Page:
Then, of course, the E.U. needs a transformative leader, someone who would strengthen the authority of the European Commission, much like Delors.
If it is to survive the current populist turmoil, the E.U. must reform its institutions and become more responsive. And it should learn to solve common problems effectively. This, however, requires faster consensus-reaching via more majority-voting, which is not easy at all in a block with 27 members.
Allowing for more “variable geometry,” “differentiated integration,” and a multi-speed Europe envisioned by former German Chancellor Konrad Adenauer would bring more flexibility. Following the same logic, some member states should be encouraged to accept opt-outs rather than be forced to leave altogether.
Because there are no perfect historical analogies to the European Union, solutions to the current stalemate will be innovative. Even though some scholars have compared the bloc to Austria-Hungary, Yugoslavia, and the Soviet Union, the E.U., unlike the previous examples, is polycentric and lacks the capacity to use coercion to enforce laws and policies.
If European disintegration were to happen, it would occur along national boundaries. In this regard, the worst-case scenario for Europe is the descent back to nationalism.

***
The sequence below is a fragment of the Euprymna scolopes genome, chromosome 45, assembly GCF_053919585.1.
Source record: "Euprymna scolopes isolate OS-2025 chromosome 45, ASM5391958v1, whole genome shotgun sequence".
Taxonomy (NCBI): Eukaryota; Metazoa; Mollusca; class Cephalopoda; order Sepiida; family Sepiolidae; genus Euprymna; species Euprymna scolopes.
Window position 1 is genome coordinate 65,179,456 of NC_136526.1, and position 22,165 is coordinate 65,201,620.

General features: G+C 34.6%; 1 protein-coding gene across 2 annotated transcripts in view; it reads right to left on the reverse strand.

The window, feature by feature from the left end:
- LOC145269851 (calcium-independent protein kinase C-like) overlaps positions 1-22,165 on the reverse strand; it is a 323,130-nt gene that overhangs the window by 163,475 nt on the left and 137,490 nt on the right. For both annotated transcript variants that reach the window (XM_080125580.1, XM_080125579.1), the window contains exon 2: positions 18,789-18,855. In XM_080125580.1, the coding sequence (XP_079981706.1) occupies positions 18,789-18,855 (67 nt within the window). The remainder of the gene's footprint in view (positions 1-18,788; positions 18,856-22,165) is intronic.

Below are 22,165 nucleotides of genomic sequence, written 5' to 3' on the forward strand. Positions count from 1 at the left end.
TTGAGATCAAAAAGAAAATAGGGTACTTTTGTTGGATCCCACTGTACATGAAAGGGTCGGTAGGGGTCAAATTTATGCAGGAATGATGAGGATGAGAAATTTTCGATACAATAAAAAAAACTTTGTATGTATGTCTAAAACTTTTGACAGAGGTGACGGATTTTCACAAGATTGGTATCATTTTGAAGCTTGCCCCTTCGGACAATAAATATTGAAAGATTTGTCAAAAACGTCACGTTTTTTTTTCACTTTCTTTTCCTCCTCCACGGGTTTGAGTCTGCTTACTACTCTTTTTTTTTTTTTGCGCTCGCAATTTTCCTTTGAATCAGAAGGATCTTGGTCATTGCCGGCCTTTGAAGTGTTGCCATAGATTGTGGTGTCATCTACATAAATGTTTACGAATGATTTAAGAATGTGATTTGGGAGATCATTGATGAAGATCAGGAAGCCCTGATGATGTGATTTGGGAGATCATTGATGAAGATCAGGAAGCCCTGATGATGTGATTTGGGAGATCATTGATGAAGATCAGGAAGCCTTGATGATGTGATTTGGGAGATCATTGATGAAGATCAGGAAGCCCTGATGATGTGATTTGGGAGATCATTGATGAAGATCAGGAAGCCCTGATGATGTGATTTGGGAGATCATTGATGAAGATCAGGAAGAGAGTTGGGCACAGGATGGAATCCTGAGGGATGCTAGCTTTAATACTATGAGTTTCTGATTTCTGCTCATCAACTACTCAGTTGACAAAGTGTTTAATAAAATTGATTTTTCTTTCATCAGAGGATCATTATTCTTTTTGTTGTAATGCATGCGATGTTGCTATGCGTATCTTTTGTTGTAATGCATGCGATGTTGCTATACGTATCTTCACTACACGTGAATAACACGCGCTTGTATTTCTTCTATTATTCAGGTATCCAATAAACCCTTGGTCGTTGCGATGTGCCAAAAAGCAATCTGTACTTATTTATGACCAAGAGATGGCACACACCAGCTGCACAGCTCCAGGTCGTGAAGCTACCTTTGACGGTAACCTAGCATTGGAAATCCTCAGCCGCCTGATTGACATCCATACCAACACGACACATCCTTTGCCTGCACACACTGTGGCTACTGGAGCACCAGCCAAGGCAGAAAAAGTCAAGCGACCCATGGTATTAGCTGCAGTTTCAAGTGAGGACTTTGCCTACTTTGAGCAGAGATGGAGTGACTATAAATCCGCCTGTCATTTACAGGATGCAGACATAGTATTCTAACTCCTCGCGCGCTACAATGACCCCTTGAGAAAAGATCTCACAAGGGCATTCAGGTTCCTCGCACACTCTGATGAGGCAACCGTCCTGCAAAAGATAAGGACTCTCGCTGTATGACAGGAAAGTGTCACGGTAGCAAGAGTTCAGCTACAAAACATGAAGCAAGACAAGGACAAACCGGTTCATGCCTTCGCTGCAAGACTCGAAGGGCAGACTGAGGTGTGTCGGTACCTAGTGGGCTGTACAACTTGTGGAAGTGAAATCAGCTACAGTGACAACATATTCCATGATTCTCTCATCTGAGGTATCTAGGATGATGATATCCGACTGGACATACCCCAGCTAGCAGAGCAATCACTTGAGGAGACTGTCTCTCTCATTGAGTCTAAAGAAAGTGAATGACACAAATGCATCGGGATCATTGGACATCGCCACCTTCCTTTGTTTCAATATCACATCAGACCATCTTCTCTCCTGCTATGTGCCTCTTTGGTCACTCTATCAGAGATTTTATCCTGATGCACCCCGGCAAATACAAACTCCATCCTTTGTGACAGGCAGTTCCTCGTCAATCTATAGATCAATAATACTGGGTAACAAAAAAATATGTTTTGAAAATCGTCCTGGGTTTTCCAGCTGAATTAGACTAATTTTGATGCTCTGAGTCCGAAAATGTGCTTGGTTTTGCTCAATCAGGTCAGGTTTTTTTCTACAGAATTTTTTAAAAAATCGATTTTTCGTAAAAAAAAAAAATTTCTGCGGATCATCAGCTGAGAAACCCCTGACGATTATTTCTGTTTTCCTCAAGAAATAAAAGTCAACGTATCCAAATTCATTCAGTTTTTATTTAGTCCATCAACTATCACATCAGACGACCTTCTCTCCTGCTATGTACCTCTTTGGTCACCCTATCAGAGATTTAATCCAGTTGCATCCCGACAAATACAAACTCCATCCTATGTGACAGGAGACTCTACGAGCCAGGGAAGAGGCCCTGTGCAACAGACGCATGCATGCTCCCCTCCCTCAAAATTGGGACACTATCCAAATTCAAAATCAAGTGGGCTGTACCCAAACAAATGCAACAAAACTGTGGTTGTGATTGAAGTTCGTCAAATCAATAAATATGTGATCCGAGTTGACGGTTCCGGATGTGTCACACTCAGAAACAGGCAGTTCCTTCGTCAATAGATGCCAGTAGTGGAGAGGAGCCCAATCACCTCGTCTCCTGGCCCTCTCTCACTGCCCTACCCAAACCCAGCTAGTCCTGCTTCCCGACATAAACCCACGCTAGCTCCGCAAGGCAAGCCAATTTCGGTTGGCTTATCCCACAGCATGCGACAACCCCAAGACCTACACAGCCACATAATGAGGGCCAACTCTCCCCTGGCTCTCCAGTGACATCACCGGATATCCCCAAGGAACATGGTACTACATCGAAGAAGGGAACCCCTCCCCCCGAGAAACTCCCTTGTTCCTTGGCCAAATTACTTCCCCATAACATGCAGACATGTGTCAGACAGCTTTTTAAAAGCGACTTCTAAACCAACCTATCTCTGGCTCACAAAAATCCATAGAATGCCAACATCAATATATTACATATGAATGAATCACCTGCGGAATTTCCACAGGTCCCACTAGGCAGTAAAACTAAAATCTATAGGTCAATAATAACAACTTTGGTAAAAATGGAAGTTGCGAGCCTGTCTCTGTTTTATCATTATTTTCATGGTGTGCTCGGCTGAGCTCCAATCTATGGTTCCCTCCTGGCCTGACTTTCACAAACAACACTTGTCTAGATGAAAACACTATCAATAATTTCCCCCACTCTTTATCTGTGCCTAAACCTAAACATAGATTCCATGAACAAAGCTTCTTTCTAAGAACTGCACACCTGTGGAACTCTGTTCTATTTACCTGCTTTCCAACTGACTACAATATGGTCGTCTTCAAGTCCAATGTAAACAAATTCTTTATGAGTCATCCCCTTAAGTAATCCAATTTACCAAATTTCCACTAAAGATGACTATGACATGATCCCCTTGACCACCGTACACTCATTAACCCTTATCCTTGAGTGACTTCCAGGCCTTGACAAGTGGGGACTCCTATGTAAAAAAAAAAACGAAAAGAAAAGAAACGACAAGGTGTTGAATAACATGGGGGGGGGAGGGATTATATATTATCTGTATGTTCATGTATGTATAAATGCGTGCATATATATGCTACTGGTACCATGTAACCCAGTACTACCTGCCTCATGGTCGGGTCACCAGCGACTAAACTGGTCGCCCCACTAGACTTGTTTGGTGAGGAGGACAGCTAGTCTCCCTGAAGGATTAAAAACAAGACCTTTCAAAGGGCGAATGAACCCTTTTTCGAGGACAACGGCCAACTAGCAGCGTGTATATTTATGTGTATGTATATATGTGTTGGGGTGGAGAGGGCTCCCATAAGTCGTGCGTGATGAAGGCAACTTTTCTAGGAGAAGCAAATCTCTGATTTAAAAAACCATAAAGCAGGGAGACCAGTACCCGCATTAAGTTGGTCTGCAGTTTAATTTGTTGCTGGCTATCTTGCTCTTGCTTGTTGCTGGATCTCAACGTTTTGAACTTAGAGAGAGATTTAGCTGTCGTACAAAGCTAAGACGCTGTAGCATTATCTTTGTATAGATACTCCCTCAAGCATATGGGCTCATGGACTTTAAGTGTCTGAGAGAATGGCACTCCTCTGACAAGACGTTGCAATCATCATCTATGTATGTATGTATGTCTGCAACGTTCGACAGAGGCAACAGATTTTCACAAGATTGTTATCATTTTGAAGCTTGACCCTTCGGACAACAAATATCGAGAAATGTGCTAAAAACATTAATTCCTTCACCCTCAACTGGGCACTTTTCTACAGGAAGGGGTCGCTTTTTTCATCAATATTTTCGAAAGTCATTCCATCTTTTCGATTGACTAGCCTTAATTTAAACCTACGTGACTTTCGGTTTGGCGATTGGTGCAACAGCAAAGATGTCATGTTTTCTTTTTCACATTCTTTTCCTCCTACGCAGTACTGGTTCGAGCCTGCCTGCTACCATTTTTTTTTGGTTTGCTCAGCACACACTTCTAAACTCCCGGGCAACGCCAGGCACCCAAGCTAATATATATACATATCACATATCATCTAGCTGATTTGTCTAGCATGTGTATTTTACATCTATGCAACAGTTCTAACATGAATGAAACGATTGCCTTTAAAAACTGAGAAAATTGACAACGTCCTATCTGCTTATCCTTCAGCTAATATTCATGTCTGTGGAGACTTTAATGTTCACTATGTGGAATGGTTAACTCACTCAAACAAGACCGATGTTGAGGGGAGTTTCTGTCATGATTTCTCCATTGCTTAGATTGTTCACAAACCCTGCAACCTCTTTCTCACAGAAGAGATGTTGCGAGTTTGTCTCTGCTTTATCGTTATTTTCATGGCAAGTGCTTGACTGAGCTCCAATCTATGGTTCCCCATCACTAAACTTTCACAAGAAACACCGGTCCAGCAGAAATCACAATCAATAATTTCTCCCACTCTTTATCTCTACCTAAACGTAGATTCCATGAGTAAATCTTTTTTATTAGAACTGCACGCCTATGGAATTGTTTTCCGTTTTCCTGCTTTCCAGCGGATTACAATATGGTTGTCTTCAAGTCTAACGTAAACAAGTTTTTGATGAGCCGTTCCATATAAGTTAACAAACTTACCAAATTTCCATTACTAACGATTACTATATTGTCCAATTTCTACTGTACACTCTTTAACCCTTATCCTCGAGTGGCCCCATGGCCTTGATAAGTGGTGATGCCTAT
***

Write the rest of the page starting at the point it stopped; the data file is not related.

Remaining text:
The present level of integration of the European Union calls for a much more robust common budget than the one we have now
— Elisa Ferreira (@ElisaFerreiraEC) January 31, 2020
Consequently, the anti-E.U. parties in the core states of the Union – Germany and France – pose the greatest danger. It is irritating when some of the member states at the periphery disrespect the rule of law as happens nowadays in Poland and Hungary, but a Eurosceptic party winning enough votes to form the government in Germany or France would be a total nightmare for the European project.
The Franco-German engine of European integration will propel the bloc forwards only if mainstream politicians find ways to successfully oppose the rise of Eurosceptic populists across the continent.Disclaimer: The views and opinions expressed here are those of the author and do not necessarily reflect the editorial position of The Globe Post.